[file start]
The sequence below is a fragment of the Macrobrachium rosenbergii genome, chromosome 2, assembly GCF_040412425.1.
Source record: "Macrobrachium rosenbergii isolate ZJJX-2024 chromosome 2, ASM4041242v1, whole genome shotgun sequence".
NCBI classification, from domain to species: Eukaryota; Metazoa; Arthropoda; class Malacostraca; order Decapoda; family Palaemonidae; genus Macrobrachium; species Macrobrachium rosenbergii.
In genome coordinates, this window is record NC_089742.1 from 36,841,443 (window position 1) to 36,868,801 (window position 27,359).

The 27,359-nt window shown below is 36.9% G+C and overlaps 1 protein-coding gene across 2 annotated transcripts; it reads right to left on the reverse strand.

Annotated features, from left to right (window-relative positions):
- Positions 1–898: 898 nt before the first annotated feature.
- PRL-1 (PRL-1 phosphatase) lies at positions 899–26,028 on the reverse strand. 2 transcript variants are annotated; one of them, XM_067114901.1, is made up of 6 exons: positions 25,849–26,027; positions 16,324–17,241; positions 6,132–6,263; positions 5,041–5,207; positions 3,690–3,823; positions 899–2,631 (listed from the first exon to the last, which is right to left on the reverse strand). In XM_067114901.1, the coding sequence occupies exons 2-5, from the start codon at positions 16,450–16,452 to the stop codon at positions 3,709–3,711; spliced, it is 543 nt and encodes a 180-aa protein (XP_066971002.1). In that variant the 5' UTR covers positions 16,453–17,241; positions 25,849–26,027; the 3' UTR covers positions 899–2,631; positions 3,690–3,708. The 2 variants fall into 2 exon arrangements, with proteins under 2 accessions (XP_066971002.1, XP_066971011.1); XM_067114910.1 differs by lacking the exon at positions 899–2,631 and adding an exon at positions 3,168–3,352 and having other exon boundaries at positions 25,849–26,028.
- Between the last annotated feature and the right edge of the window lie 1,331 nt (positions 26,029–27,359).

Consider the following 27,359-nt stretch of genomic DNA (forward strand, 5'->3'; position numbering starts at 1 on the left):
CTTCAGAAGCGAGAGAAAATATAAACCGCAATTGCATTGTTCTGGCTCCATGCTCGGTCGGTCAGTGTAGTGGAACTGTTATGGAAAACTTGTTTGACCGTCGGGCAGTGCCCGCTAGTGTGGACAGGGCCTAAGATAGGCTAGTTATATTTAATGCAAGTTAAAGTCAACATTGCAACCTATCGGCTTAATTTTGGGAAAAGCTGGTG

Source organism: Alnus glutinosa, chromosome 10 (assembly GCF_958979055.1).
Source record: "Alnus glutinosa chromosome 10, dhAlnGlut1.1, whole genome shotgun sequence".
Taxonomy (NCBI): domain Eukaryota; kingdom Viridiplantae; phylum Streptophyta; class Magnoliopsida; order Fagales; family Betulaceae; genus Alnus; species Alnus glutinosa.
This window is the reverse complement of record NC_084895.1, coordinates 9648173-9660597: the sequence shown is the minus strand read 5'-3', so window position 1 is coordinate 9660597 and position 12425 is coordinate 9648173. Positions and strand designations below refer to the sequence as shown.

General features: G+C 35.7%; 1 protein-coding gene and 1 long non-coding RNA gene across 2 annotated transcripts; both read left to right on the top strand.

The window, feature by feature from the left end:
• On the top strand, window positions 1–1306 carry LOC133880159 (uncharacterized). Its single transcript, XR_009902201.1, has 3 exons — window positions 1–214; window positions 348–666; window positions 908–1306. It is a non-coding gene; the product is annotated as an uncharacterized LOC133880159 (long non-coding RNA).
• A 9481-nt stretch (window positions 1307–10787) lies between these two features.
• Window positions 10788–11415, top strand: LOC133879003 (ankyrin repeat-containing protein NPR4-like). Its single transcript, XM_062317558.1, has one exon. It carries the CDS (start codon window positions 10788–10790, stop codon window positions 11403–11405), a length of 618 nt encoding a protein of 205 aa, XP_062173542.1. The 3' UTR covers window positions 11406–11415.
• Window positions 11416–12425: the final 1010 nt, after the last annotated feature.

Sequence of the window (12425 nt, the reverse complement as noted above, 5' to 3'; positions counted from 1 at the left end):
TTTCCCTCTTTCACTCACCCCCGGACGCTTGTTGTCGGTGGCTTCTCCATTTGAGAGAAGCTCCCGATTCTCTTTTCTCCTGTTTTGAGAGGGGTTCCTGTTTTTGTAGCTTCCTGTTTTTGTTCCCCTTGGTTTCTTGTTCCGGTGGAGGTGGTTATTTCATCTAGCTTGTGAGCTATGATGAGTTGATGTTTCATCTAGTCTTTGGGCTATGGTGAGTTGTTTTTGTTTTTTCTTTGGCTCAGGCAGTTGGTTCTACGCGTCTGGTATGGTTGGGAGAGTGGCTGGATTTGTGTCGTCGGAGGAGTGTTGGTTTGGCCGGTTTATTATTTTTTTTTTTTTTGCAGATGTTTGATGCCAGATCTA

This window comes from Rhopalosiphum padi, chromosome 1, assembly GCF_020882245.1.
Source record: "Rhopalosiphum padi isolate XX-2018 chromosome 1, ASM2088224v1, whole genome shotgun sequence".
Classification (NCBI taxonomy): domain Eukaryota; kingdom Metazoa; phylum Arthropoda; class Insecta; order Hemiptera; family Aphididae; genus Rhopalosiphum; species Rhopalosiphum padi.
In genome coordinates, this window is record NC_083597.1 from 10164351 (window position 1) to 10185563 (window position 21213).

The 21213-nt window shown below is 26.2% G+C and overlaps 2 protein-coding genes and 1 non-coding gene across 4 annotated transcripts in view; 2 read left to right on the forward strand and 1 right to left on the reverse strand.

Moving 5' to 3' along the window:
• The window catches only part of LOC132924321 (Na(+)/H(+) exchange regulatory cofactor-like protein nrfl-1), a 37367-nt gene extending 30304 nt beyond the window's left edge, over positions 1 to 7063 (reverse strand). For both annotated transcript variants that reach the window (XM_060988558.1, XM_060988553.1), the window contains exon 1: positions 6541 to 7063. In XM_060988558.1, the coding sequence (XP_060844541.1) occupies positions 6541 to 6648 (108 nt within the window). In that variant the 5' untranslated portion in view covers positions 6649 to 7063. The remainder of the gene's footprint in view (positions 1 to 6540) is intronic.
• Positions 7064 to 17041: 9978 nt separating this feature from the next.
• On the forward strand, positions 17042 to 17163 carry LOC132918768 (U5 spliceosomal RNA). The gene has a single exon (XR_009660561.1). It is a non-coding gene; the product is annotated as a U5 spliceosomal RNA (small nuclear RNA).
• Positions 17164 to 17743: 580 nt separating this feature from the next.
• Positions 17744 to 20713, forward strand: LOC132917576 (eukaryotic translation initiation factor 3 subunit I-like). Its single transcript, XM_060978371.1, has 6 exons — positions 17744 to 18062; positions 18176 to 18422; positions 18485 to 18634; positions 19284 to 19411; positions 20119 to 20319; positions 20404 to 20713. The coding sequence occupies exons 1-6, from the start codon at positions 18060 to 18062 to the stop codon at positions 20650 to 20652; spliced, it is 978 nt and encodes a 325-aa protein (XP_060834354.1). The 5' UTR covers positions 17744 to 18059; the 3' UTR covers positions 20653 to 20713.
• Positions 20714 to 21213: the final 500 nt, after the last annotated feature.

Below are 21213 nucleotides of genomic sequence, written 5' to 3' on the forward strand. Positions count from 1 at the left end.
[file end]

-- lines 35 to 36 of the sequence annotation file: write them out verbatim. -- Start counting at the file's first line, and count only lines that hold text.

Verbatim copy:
• Positions 20714 to 21213: the final 500 nt, after the last annotated feature.

Below are 21213 nucleotides of genomic sequence, written 5' to 3' on the forward strand. Positions count from 1 at the left end.